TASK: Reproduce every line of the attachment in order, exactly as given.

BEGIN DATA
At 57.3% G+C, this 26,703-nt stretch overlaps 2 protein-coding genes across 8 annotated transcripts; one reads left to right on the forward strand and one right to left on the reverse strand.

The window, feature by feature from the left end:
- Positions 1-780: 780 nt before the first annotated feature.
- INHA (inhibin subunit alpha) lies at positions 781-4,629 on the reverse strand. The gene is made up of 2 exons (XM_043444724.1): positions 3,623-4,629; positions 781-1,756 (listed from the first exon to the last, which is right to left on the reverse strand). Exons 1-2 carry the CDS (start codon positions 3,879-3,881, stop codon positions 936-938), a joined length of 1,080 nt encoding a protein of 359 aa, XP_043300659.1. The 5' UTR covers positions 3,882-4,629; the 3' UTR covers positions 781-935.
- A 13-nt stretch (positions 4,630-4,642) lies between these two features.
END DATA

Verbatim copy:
At 57.3% G+C, this 26,703-nt stretch overlaps 2 protein-coding genes across 8 annotated transcripts; one reads left to right on the forward strand and one right to left on the reverse strand.

The window, feature by feature from the left end:
- Positions 1-780: 780 nt before the first annotated feature.
- INHA (inhibin subunit alpha) lies at positions 781-4,629 on the reverse strand. The gene is made up of 2 exons (XM_043444724.1): positions 3,623-4,629; positions 781-1,756 (listed from the first exon to the last, which is right to left on the reverse strand). Exons 1-2 carry the CDS (start codon positions 3,879-3,881, stop codon positions 936-938), a joined length of 1,080 nt encoding a protein of 359 aa, XP_043300659.1. The 5' UTR covers positions 3,882-4,629; the 3' UTR covers positions 781-935.
- A 13-nt stretch (positions 4,630-4,642) lies between these two features.